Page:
Transformers by their nature can only operate with the application of a continuously varying input voltage, one that swings from positive to negative and back again, the A.C. supply. (alternating current)
The requirement for some electrical applications of a D.C. (direct current), or positive only, supply requires a method of converting the A.C. output of the transformer into a D.C. waveform. This conversion process is known as “Rectification”. A diode is a semiconductor device that will only permit a current to flow in one direction, in simple terms it is a device with a zero resistance when a positive voltage is applied across it and an infinite resistance when a negative voltage is applied across it.
Single Phase Systems
Taking an A.C. voltage waveform from the output of a transformer to the load via a diode will result in the following D.C. waveform.
This is a very basic form of rectification known as “Half Wave Rectification”.
By using 4 diodes in the configuration shown below-left it is possible to achieve the D.C. waveform shown below-right. This is known as “Full Wave Rectification” and the diode configuration is referred to as a “Bridge Rectifier”. This is the most common rectifier format.
An alternative method of achieving full wave rectification involves a 2 diode system with a centre tap on the transformer as shown below
This is known as a “Bi-phase Rectifier”.
Each of these systems is providing a D.C. output for a load but it is not a steady voltage D.C. Quite often it will be adequate to supply the load e.g. the coil in a contactor or a D.C. motor but some loads will require a steady D.C. voltage, similar to that of a battery. This can be achieved by the use of “Smoothing” components; Capacitors and Inductors. The varying D.C. supply circuits shown above are therefore referred to as “Un-smoothed”.
The following waveform shows the effects of placing a capacitor onto the output of the un-smoothed circuit. The effect now is to produce a reasonably stable D.C. voltage level with a small ripple voltage, the size of which is determined by the load current and the size of the capacitor.
Further levels of smoothing can be achieved by using inductors and capacitors to produce an output filter. The use of this type of filter is generally governed by the size and cost of inductors and capacitors, versus the capacitors only required to achieve the required level of smoothing.
When the D.C. is smoothed using a capacitor the current waveform changes quite significantly. Given a linear load the current waveform on an unsmoothed D.C. supply will follow the voltage waveform as indicated by the blue curve below, however the introduction of the smoothing capacitor will alter the current waveform to that of the red curve. This will require the transformer to be designed to compensate for the larger voltage drop associated with its regulation to maintain a specific D.C. voltage level.
For safety reasons Carroll & Meynell D.C. supplies using capacitors in the design are fitted with “Discharge Resistors” to drain the capacitor of its charge when the unit is switched off without a load connected.
3 Phase Systems
The three phase rectifier operating on the output of a transformer as shown below will automatically, as a direct result of the overlapping of the various phases, produce a smoothed D.C. output with a 4.5% ripple.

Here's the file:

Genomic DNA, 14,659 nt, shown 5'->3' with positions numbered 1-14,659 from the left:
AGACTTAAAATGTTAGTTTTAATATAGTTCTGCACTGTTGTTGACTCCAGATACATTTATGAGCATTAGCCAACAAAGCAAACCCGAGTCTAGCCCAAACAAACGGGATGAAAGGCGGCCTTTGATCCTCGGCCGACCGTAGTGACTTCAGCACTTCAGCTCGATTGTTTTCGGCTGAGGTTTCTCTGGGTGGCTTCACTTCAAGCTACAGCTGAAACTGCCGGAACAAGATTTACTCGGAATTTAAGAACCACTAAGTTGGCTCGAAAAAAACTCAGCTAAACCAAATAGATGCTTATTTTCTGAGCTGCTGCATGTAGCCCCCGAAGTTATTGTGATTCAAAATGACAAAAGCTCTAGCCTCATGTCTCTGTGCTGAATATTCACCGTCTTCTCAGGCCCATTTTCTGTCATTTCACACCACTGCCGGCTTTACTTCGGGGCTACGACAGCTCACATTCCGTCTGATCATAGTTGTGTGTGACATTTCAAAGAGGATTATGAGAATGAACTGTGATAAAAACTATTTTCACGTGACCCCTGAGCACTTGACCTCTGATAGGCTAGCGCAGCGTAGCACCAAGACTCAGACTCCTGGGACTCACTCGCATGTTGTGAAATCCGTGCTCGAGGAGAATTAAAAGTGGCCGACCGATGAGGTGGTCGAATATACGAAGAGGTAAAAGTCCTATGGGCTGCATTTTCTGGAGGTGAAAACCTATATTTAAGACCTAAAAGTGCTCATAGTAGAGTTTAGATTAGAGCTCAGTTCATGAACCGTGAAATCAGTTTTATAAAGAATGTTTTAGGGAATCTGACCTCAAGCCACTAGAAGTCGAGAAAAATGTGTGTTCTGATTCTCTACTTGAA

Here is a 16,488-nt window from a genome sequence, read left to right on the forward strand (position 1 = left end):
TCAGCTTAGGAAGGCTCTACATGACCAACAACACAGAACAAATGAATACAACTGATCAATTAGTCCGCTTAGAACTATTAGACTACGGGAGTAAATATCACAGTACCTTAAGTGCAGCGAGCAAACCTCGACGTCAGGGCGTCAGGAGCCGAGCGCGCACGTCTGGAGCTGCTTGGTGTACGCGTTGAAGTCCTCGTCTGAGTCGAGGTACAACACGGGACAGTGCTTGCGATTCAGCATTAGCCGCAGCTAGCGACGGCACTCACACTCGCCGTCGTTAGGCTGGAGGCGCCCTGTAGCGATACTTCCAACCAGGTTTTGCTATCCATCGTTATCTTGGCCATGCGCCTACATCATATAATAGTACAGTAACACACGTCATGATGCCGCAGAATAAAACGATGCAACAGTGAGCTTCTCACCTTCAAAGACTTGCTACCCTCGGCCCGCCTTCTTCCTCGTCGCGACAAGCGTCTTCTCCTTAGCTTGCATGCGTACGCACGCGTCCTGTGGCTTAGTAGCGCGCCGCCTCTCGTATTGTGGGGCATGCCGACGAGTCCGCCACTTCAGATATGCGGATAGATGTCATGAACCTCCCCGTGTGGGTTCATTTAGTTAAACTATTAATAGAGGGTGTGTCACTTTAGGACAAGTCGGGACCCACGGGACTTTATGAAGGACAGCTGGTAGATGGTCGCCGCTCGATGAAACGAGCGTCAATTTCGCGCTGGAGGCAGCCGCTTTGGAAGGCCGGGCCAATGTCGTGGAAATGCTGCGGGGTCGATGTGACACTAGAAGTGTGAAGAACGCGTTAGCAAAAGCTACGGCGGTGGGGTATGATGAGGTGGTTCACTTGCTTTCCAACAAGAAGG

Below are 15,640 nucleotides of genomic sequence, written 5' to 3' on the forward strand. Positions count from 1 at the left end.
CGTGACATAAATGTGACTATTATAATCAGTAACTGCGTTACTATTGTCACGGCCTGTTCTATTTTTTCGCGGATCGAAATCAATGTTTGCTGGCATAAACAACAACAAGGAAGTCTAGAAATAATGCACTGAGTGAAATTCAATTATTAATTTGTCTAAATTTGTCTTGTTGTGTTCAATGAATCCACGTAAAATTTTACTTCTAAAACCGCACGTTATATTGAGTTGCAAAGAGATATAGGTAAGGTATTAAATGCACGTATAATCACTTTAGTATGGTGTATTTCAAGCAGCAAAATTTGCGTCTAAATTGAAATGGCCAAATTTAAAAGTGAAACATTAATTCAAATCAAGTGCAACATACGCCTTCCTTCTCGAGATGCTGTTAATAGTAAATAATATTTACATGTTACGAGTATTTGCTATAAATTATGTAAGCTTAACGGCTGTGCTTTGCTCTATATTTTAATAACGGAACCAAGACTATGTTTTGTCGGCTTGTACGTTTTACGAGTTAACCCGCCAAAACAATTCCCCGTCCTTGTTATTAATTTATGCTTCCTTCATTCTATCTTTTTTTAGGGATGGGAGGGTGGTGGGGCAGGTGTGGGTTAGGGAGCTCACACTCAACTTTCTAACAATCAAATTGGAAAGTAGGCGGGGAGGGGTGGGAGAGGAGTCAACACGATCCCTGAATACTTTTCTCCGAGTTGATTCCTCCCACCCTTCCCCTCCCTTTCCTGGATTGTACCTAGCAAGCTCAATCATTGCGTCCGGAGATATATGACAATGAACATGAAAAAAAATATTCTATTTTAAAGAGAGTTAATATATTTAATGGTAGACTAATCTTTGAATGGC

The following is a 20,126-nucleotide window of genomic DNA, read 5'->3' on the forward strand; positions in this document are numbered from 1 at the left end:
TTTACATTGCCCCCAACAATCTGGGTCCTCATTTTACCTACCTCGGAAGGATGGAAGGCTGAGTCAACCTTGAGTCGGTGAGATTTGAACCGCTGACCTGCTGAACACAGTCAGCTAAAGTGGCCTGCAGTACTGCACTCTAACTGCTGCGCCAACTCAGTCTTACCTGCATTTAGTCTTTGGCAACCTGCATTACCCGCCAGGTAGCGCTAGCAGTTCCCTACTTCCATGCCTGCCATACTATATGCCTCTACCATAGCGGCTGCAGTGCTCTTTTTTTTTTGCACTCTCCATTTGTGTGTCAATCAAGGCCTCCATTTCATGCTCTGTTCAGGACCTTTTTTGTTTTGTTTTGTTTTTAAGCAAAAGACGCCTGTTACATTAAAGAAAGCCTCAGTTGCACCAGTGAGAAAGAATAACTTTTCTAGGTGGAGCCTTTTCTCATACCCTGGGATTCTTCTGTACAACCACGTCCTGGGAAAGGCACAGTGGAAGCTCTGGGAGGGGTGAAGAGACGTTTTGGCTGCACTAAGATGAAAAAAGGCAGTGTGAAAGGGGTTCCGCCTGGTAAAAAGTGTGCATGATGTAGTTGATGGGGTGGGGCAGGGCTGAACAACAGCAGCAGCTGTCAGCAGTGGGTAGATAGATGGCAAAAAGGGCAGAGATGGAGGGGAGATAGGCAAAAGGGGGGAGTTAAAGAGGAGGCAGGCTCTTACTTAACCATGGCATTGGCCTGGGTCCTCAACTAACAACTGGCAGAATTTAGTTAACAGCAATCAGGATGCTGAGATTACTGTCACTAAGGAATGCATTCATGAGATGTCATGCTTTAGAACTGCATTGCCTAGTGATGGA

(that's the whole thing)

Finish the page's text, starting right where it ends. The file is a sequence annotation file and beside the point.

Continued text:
This type of 3 phase rectification is known as “6 Pulse Rectification” for obvious reasons.
The advantage of three phase rectification over single phase is the ease of achieving a reasonable level of smoothing for larger power loads without the requirement for expensive smoothing components. At low power the single phase systems often have the advantage of cost.
Other methods of 3 phase rectification involve the use of separate Star and Delta outputs to produce “12 Pulse Rectification”, each secondary is rectified with its own 3 phase bridge and the rectifier outputs may be connected either in parallel or in series. This will reduce the ripple down to 2.5%, this system also reduces the effects of current harmonics on the supply. Generally for low power applications this will not be required.
12 Pulse Parallel Connected - 12 Pulse Series Connected
If required we can also design for larger number pulse systems (18 and 24) using interconnected star configurations.
Variable D.C. supplies
Some applications require the D.C. voltage to be variable e.g. the speed control for a D.C. motor. This can be achieved by the addition of a variable transformer to the circuits described above. The variable transformer will adjust the A.C. input to the transformer and the D.C. output voltage will follow the A.C. variation.
Regulated DC supplies
Do not confuse regulated D.C. supplies with Smoothed D.C. supplies.
A smoothed D.C. supply will offer a D.C. voltage level with a ripple voltage where the average D.C. voltage level will rise and fall with the normal fluctuations in the A.C. supply voltage.
A regulated D.C. voltage will offer a stable D.C. output voltage with extremely low ripple that does not vary as the input supply fluctuates. Regulated D.C. supplies require much more complex circuits than those described above.
Diode devices are rated for a specific current at 25°C, however during operation they generate heat increasing their temperature. As the temperature of the device increases the maximum diode current has to be de-rated. Heat-sink components are usually required to limit the temperature the diodes can reach in operation by dissipating most of heat they generate.
Carroll & Meynell adopt a conservative policy when designing our own rectifier units for D.C. load currents rated up to 30A to ensure the reliability of the units.
Above this rating we use rectifier units built to order by a reputable manufacturer with specialist expertise in this area.